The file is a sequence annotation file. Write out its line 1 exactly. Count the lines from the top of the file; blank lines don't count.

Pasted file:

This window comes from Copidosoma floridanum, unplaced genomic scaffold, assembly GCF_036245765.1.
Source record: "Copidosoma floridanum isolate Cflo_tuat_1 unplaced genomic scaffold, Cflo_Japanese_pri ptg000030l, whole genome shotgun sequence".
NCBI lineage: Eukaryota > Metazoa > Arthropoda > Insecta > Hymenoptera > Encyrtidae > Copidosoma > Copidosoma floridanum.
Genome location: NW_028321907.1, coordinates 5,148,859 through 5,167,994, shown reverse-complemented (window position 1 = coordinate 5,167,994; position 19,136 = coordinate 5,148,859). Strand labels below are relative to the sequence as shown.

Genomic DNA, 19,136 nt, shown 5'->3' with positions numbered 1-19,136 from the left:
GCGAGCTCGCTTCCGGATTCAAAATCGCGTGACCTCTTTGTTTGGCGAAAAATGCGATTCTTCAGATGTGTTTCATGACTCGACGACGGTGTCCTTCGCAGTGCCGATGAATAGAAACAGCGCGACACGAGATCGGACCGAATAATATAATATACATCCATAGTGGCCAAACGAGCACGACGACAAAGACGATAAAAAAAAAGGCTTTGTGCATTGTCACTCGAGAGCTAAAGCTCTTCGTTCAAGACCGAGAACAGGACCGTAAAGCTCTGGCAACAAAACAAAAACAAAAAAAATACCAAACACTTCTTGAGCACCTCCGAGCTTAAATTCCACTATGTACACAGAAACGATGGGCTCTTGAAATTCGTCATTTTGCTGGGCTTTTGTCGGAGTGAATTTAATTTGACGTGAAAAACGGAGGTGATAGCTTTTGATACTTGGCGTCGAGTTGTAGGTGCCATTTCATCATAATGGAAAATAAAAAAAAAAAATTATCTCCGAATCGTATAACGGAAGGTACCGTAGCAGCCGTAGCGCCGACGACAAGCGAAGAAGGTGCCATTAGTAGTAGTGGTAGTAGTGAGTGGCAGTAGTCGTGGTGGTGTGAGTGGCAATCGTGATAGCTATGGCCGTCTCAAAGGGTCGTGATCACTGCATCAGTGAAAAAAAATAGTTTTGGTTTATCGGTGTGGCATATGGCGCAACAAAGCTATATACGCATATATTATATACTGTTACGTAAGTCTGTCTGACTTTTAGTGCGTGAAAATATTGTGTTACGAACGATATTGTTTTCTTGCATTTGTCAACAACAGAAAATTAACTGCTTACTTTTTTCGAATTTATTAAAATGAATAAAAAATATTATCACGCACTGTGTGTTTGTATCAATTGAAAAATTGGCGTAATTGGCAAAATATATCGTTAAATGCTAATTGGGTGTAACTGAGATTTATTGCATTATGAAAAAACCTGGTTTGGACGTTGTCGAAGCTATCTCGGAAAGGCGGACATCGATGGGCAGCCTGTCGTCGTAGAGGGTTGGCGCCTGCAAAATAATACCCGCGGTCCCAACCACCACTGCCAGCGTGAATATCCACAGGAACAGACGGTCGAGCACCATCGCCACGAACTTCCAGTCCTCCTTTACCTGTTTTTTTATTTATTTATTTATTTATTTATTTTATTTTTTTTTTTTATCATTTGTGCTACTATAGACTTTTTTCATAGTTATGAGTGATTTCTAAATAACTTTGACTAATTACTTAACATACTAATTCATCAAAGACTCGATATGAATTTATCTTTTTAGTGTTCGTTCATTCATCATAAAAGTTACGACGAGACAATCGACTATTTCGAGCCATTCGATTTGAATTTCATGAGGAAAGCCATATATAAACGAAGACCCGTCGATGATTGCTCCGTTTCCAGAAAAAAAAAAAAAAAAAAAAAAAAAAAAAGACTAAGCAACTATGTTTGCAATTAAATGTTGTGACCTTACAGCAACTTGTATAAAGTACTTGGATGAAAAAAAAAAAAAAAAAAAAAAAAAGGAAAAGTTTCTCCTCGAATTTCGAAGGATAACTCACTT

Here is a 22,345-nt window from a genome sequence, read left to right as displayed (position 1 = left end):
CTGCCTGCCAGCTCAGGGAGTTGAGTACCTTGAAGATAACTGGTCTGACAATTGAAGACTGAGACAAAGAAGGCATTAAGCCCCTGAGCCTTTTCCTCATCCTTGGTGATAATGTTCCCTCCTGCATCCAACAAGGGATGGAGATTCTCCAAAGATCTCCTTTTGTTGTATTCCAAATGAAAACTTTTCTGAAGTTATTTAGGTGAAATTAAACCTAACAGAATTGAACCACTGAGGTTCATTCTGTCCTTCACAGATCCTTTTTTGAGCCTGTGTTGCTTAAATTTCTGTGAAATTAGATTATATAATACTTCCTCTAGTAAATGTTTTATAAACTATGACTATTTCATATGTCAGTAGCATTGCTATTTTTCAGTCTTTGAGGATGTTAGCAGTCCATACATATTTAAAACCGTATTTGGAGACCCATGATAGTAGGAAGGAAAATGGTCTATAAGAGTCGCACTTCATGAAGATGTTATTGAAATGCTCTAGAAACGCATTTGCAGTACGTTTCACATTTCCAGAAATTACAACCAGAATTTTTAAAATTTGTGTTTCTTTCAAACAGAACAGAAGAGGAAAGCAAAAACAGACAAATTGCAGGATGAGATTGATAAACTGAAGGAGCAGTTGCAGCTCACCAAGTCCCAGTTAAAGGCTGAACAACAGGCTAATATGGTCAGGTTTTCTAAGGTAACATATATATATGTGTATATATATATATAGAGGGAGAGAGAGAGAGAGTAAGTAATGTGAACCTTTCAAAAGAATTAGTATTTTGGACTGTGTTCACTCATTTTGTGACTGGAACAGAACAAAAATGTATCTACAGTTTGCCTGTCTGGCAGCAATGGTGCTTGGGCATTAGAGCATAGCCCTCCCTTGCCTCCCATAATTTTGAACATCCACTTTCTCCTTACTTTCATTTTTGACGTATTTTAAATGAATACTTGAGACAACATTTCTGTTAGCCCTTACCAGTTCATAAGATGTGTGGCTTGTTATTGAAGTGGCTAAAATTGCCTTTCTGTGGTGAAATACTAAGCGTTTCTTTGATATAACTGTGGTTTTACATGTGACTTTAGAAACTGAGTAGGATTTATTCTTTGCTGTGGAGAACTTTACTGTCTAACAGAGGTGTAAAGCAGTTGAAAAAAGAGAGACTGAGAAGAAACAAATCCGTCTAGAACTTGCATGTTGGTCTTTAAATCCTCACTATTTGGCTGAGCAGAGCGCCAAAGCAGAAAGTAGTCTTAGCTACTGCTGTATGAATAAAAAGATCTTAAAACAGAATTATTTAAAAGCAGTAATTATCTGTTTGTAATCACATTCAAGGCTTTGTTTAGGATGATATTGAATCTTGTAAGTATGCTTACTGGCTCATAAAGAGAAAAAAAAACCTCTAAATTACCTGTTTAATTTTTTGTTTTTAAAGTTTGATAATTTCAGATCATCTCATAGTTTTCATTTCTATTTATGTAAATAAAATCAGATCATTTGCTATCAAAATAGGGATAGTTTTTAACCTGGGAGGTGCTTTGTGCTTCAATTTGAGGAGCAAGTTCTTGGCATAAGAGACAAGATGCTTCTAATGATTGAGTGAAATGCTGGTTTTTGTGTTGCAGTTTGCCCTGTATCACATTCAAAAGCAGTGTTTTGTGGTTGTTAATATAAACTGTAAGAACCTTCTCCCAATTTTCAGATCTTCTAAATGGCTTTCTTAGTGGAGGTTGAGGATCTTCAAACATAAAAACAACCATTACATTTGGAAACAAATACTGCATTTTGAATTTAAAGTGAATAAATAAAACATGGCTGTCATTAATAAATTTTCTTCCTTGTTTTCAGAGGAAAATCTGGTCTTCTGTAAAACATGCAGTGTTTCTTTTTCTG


This window comes from Copidosoma floridanum, unplaced genomic scaffold, assembly GCF_036245765.1.